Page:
I’ve made the spreadsheet template available – this is the first time I have made it public, and I don’t currently have any documentation for it other than what is in this post.

Basic usage is to start by editing the Work Remaining sheet. Set cell A2 to set your starting date. It will automatically fill out the remaining dates. It is up to you to factor in vacations, etc. Next, switch to the Stories sheet and start filling in one row for each story. You have to manually fill in the Code#, which is a unique ID. I just use incrementing numbers. The Buttons for Code# and Iteration sort the stories. For each story, fill in Story name, size (T, S, M, L) which automatically fills in the points column based on the lookup on the lookups sheet. Fill in importance – these should be unique numbers, with the most important things having the highest numbers. Fill in the created date and perhaps comments. Stories that have code numbers but no estimates get highlighted in yellow.

To start the project, just decide on an arbitrary number of points you think you can do in one iteration (we use 1 week iterations). You’ve sorted by importance, so start filling in the iteration column with ’1′ and watch the ‘points this iteration’ cell until you reach your limit. As the iteration progresses, mark stories complete by filling in the ‘date completed’ column and putting a ‘y’ in the ‘Completed’ column. If you decide to cut a story from this release, just put ‘cut’ in the completed column. Usually I will update the burndown right after standup. Look at the numbers at the top right (Completed and remaining) and transcribe those to the correct row on the ‘work remaining’ sheet. Watch your graph grow automagically. Use the built-in ‘publish automatically when saving’ functionality to publish the sheet and the graph to some location on your intrawebs. Bask in the adulation your peers and managers will heap upon you. Don’t get too obsessive about it – the burndown is not the project, it is just a tool.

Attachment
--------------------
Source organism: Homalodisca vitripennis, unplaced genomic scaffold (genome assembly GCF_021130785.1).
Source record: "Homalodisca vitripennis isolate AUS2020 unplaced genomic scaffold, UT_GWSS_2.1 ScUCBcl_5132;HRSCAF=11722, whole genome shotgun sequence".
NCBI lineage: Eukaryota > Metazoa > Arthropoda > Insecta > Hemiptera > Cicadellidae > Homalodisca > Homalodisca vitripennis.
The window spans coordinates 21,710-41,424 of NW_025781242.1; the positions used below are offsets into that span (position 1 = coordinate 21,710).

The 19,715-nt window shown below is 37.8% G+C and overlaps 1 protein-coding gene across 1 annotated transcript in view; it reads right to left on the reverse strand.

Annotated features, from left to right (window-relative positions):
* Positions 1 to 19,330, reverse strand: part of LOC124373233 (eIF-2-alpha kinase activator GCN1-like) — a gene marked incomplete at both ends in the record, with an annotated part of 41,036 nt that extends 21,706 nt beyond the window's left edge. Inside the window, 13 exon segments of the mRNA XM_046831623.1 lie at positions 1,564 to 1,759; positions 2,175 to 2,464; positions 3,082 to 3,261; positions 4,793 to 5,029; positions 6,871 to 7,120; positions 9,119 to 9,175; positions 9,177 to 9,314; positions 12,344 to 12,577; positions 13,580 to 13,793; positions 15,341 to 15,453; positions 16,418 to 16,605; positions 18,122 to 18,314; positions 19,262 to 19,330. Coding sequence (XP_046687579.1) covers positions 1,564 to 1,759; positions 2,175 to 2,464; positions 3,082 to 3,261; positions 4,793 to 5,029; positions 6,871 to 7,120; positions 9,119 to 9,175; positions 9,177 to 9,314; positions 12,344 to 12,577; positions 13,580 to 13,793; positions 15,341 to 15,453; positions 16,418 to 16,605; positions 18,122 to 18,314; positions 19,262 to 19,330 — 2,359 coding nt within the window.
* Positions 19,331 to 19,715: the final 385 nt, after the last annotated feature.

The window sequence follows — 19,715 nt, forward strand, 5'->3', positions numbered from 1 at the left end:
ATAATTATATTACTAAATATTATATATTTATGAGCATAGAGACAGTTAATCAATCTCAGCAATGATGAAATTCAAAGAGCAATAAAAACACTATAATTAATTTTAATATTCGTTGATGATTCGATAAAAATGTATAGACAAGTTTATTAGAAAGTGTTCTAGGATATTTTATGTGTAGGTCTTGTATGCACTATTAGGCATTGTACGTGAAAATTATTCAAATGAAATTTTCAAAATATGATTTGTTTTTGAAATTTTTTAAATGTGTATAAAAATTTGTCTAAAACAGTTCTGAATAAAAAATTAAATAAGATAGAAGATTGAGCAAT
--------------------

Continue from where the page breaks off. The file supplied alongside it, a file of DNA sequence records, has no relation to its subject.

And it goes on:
Note that this spreadsheet is a release-focused (rather than iteration-focused) burndown that has been created for the style of project that we work on, and may not be the best thing for you or your company. This was developed using Excel 2003, but is known to also work with Excel 2007. Also note that it does have macros, and that it is not signed. It comes with no warranty, expressed or implied. Use at your own risk. Your mileage may vary. Batteries not included. Do not mock happy fun ball. Enjoy!

This entry was posted in agile, analysis, burndown, ProjectManagement, retrospective. Bookmark the permalink. Follow any comments here with the RSS feed for this post.
  • That is muy sweet-o los techies guru-o thanks mucho.

  • The video is great. Very interesting.

    I can see how this has clearly demonstrated what the “crazy graph” was for to the non-development people.

  • Interessante Informationen.